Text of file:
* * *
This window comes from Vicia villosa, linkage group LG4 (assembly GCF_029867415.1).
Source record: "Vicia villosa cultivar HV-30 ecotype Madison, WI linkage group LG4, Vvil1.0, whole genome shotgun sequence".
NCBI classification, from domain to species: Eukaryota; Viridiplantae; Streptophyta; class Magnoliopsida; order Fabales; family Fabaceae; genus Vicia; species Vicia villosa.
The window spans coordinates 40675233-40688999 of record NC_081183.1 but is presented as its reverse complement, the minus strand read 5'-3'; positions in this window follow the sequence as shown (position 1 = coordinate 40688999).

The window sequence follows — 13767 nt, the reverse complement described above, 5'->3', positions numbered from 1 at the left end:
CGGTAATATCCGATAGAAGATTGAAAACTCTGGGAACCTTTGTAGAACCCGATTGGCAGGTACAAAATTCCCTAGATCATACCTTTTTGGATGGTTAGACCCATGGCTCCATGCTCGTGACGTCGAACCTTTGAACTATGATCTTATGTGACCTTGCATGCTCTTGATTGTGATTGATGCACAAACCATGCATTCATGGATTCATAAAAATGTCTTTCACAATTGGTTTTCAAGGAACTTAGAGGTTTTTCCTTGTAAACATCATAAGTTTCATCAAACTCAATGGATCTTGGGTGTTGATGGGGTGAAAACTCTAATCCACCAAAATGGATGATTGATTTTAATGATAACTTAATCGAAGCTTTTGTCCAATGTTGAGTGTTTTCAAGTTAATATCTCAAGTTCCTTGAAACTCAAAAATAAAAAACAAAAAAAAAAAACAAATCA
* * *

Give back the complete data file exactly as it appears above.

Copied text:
This window comes from Vicia villosa, linkage group LG4 (assembly GCF_029867415.1).
Source record: "Vicia villosa cultivar HV-30 ecotype Madison, WI linkage group LG4, Vvil1.0, whole genome shotgun sequence".
NCBI classification, from domain to species: Eukaryota; Viridiplantae; Streptophyta; class Magnoliopsida; order Fabales; family Fabaceae; genus Vicia; species Vicia villosa.
The window spans coordinates 40675233-40688999 of record NC_081183.1 but is presented as its reverse complement, the minus strand read 5'-3'; positions in this window follow the sequence as shown (position 1 = coordinate 40688999).

The window sequence follows — 13767 nt, the reverse complement described above, 5'->3', positions numbered from 1 at the left end:
CGGTAATATCCGATAGAAGATTGAAAACTCTGGGAACCTTTGTAGAACCCGATTGGCAGGTACAAAATTCCCTAGATCATACCTTTTTGGATGGTTAGACCCATGGCTCCATGCTCGTGACGTCGAACCTTTGAACTATGATCTTATGTGACCTTGCATGCTCTTGATTGTGATTGATGCACAAACCATGCATTCATGGATTCATAAAAATGTCTTTCACAATTGGTTTTCAAGGAACTTAGAGGTTTTTCCTTGTAAACATCATAAGTTTCATCAAACTCAATGGATCTTGGGTGTTGATGGGGTGAAAACTCTAATCCACCAAAATGGATGATTGATTTTAATGATAACTTAATCGAAGCTTTTGTCCAATGTTGAGTGTTTTCAAGTTAATATCTCAAGTTCCTTGAAACTCAAAAATAAAAAACAAAAAAAAAAAACAAATCA